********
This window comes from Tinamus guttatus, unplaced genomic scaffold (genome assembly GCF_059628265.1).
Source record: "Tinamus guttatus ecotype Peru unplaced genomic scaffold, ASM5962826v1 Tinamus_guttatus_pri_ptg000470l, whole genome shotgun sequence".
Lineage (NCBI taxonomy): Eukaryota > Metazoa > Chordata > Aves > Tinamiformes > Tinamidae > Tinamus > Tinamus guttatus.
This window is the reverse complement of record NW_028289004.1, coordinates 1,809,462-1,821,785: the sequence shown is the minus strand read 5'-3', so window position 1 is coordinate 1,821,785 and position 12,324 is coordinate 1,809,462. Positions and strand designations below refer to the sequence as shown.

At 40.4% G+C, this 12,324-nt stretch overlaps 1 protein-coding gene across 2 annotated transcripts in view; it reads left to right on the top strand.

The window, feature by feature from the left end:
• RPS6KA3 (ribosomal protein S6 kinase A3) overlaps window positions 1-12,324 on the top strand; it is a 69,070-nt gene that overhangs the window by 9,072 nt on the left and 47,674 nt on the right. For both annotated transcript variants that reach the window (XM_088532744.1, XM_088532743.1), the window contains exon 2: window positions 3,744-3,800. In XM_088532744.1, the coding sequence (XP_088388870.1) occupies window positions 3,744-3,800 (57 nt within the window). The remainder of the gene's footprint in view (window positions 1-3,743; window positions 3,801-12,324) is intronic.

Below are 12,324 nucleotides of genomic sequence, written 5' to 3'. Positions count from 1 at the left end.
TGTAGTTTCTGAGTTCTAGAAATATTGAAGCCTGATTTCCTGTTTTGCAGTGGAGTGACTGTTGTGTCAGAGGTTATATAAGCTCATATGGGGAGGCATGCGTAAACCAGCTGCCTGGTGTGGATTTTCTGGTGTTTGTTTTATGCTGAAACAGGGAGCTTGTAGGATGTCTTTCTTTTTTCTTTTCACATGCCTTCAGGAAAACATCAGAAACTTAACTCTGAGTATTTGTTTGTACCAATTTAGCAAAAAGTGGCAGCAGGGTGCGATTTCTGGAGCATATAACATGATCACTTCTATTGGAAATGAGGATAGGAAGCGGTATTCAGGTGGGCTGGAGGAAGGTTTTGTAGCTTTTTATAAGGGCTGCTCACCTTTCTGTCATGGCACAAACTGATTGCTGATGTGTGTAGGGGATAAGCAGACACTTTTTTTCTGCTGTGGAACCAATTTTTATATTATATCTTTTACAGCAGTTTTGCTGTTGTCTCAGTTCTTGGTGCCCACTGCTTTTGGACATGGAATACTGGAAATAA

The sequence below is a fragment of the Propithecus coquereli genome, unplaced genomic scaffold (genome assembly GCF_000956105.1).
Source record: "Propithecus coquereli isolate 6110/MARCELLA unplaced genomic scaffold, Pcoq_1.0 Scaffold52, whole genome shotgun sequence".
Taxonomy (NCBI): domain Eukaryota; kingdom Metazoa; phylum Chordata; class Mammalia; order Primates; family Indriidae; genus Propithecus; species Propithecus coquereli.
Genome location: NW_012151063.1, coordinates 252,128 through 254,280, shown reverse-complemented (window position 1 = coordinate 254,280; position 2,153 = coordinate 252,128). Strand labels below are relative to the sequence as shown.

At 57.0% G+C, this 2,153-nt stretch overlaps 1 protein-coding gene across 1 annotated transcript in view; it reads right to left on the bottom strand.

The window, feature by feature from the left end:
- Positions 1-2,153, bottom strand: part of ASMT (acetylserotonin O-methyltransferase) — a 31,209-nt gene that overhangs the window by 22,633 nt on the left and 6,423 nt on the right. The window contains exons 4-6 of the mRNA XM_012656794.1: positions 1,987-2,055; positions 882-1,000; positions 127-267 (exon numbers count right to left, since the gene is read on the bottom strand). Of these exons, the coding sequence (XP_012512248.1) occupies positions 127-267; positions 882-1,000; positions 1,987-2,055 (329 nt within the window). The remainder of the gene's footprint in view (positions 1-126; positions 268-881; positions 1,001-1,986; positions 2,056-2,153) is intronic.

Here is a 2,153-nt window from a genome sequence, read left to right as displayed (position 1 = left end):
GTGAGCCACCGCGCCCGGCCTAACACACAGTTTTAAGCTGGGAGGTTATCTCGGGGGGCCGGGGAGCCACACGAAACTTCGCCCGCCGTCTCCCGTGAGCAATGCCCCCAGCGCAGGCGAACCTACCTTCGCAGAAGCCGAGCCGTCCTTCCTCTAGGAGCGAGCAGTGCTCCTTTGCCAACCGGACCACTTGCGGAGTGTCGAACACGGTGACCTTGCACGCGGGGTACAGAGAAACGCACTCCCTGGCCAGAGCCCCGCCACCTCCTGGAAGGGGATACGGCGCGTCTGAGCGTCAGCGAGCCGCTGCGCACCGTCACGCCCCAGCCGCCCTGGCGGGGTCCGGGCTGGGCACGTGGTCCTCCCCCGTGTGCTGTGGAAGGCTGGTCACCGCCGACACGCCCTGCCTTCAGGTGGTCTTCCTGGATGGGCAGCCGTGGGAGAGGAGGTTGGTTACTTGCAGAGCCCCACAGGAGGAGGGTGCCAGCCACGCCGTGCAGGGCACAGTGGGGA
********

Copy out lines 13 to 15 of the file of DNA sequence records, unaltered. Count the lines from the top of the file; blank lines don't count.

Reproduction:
Genome location: NW_012151063.1, coordinates 252,128 through 254,280, shown reverse-complemented (window position 1 = coordinate 254,280; position 2,153 = coordinate 252,128). Strand labels below are relative to the sequence as shown.

At 57.0% G+C, this 2,153-nt stretch overlaps 1 protein-coding gene across 1 annotated transcript in view; it reads right to left on the bottom strand.

The window, feature by feature from the left end: